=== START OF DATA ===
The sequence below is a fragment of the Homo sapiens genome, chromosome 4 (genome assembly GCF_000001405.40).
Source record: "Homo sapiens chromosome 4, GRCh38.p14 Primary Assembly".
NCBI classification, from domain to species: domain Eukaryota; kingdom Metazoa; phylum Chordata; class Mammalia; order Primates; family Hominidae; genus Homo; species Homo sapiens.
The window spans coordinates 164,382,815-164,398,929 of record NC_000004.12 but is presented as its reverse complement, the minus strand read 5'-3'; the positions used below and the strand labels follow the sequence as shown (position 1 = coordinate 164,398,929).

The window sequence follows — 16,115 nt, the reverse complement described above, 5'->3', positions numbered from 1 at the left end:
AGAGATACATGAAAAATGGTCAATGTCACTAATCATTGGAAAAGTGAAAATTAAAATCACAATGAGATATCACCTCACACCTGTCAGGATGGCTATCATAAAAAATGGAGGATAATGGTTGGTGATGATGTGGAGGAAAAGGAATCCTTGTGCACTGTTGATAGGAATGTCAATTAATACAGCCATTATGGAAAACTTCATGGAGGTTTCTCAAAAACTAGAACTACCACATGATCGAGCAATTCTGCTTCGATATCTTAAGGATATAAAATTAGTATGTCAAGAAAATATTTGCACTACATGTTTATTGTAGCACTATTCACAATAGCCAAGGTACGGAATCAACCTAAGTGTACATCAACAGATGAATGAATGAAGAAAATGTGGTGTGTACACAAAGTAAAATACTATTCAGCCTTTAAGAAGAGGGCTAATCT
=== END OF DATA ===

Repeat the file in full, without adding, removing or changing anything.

The sequence below is a fragment of the Homo sapiens genome, chromosome 4 (genome assembly GCF_000001405.40).
Source record: "Homo sapiens chromosome 4, GRCh38.p14 Primary Assembly".
NCBI classification, from domain to species: domain Eukaryota; kingdom Metazoa; phylum Chordata; class Mammalia; order Primates; family Hominidae; genus Homo; species Homo sapiens.
The window spans coordinates 164,382,815-164,398,929 of record NC_000004.12 but is presented as its reverse complement, the minus strand read 5'-3'; the positions used below and the strand labels follow the sequence as shown (position 1 = coordinate 164,398,929).

The window sequence follows — 16,115 nt, the reverse complement described above, 5'->3', positions numbered from 1 at the left end:
AGAGATACATGAAAAATGGTCAATGTCACTAATCATTGGAAAAGTGAAAATTAAAATCACAATGAGATATCACCTCACACCTGTCAGGATGGCTATCATAAAAAATGGAGGATAATGGTTGGTGATGATGTGGAGGAAAAGGAATCCTTGTGCACTGTTGATAGGAATGTCAATTAATACAGCCATTATGGAAAACTTCATGGAGGTTTCTCAAAAACTAGAACTACCACATGATCGAGCAATTCTGCTTCGATATCTTAAGGATATAAAATTAGTATGTCAAGAAAATATTTGCACTACATGTTTATTGTAGCACTATTCACAATAGCCAAGGTACGGAATCAACCTAAGTGTACATCAACAGATGAATGAATGAAGAAAATGTGGTGTGTACACAAAGTAAAATACTATTCAGCCTTTAAGAAGAGGGCTAATCT